Hatfield carbon capture scheme fails in UK funding bid

Aerial view of the planned site of the Don Valley power plant, adjacent to the Hatfield Colliery The power station would have sent five million tonnes of carbon dioxide to the sea each year

Plans for a £5bn power station and carbon capture and storage (CCS) project in South Yorkshire have failed to win government backing.

Four CCS schemes have been shortlisted to win £1bn of government funding but 2Co Energy's project in Hatfield, near Doncaster, did not make the list.

The Hatfield plant would have been able to supply one million homes with low carbon electricity by the end of 2016.

2Co Energy said without UK funding it could not take the project further.

Evaluation process

Start Quote

We are trying to come to terms with how the UK's most advanced project that has twice been selected by the EU for funding... has not even made it to the UK's shortlist”

End Quote Lewis Gillies 2Co Energy

The power station in Hatfield would have captured millions of tonnes of carbon dioxide which would then be stored on North Sea oil fields.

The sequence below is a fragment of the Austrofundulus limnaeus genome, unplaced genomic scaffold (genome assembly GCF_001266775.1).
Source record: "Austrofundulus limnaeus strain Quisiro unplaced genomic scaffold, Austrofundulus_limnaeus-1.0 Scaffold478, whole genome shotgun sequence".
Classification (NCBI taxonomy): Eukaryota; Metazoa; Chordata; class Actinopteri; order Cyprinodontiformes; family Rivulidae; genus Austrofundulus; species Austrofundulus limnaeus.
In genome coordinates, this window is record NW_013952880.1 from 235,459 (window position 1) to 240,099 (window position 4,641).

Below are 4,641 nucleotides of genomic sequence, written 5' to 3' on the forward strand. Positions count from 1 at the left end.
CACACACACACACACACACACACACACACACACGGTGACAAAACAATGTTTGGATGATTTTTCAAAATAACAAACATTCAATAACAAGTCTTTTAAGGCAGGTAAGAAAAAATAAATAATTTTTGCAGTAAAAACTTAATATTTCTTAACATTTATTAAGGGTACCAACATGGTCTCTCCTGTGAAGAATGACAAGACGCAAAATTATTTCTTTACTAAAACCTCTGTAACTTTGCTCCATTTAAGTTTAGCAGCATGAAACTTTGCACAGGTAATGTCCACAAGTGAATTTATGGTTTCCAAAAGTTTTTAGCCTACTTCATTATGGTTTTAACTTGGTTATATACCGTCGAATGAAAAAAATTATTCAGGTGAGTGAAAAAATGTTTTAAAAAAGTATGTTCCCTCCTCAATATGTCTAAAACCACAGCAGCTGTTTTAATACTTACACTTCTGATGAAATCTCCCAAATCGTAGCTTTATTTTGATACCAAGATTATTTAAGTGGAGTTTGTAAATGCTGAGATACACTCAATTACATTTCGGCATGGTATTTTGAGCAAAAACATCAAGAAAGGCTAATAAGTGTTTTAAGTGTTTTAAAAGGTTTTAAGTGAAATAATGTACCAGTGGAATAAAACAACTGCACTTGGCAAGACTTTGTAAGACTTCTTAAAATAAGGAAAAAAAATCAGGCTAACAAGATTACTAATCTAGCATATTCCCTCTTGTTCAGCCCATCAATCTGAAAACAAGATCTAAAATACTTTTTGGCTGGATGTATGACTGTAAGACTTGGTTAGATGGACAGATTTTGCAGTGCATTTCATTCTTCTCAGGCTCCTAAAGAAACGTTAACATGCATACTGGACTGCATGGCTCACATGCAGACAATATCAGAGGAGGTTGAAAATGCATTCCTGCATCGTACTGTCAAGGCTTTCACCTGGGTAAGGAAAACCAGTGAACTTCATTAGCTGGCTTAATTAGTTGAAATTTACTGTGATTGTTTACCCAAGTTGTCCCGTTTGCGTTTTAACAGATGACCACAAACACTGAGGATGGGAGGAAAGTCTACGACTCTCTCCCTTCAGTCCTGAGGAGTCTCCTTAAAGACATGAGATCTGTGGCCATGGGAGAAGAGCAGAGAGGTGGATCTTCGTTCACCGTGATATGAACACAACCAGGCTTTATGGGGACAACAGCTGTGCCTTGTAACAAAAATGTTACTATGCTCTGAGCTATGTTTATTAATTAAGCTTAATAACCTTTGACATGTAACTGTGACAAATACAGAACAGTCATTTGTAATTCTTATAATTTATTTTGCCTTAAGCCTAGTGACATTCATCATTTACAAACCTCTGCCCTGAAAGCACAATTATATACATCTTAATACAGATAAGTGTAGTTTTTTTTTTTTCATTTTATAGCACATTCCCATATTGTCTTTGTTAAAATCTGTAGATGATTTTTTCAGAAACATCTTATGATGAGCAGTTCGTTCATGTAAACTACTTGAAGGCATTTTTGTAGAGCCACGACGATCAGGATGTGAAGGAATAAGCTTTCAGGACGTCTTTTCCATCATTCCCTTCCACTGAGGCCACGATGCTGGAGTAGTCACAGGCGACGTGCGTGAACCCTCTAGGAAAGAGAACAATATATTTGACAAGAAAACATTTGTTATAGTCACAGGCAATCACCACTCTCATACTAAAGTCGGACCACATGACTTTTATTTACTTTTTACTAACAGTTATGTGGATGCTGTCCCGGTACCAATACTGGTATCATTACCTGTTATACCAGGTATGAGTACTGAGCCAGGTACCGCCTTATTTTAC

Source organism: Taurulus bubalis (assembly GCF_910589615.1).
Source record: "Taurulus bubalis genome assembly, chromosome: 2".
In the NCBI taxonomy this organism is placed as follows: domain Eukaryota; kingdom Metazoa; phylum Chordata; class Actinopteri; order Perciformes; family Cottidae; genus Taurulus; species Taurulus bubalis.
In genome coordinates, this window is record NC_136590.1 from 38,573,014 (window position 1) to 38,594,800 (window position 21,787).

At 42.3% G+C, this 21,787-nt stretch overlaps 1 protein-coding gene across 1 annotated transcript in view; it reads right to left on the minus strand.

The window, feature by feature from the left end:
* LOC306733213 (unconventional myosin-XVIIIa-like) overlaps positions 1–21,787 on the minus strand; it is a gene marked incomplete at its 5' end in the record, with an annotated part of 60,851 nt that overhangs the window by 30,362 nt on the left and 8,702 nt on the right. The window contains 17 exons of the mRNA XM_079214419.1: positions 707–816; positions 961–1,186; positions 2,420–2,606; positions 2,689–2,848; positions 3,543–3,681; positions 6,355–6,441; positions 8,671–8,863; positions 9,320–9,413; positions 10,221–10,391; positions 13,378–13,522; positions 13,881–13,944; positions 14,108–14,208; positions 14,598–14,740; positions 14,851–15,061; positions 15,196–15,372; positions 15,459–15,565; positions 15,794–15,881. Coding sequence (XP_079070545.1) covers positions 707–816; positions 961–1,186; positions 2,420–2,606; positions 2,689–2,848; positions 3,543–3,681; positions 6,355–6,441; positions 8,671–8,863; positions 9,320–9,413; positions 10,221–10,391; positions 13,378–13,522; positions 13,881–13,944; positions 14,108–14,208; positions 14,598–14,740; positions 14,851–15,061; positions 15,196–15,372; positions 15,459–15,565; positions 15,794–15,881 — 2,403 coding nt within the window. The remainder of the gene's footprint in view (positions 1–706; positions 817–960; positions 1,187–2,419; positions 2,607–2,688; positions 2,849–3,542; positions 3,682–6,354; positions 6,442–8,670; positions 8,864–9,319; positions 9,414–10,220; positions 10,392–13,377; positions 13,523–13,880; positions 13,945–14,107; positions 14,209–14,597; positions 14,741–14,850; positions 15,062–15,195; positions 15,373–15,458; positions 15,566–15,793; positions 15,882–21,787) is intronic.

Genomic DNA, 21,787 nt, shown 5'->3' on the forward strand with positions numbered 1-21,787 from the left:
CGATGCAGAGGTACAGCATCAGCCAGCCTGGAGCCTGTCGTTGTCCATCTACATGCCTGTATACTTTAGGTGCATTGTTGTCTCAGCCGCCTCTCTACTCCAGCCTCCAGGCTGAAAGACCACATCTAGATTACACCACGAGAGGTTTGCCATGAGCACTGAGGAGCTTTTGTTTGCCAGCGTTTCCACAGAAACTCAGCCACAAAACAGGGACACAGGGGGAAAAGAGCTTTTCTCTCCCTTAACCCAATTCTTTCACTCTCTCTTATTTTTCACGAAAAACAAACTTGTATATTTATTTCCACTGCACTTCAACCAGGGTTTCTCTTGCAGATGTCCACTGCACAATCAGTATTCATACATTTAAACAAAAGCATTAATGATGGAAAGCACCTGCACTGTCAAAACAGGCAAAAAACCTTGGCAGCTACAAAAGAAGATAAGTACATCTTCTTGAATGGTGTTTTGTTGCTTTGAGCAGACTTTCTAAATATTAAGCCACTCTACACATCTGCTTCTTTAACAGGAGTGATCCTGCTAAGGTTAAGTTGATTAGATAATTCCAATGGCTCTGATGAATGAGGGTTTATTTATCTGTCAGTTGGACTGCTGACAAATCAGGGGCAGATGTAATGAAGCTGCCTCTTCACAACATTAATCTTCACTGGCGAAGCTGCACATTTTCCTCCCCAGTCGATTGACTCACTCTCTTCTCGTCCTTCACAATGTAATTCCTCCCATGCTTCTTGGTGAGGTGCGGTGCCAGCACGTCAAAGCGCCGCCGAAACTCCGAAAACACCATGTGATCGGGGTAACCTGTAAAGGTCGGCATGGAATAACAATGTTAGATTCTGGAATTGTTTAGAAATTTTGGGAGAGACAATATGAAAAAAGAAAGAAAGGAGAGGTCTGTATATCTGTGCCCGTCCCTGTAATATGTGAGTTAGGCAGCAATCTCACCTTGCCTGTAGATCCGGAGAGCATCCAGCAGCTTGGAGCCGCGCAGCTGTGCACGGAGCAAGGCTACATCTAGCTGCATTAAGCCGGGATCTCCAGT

2Co Energy was awarded planning permission for the project in 2009 and £164m of EU funding. It had hoped to start construction next year.

It is thought the project would have created 3,800 construction jobs and another 600 when it was in operation.

In a statement, the company said it was "enormously disappointed" not to have made the shortlist.

Lewis Gillies, chief executive officer, said: "This is truly disappointing news for the Doncaster area where we would have built this plant and for our world-class project team working to deliver it.

"We are trying to come to terms with how the UK's most advanced project that has twice been selected by the EU for funding and is currently sitting as Europe's top-ranked project has not even made it to the UK's shortlist."

The Department of Energy and Climate Change said the development of CCS technology, if developed at scale, could allow the safe removal and storage of harmful carbon emissions from coal and gas plants.

A spokesman said: "The four were selected from eight bids received after a thorough evaluation process that considered project deliverability, value for money, and the government's timetable to deliver a cost-competitive CCS industry in the 2020s."

The department said the assessment criteria used by the European Commission, which awarded funding to the Hatfield scheme, and the UK government when considering bids was different.

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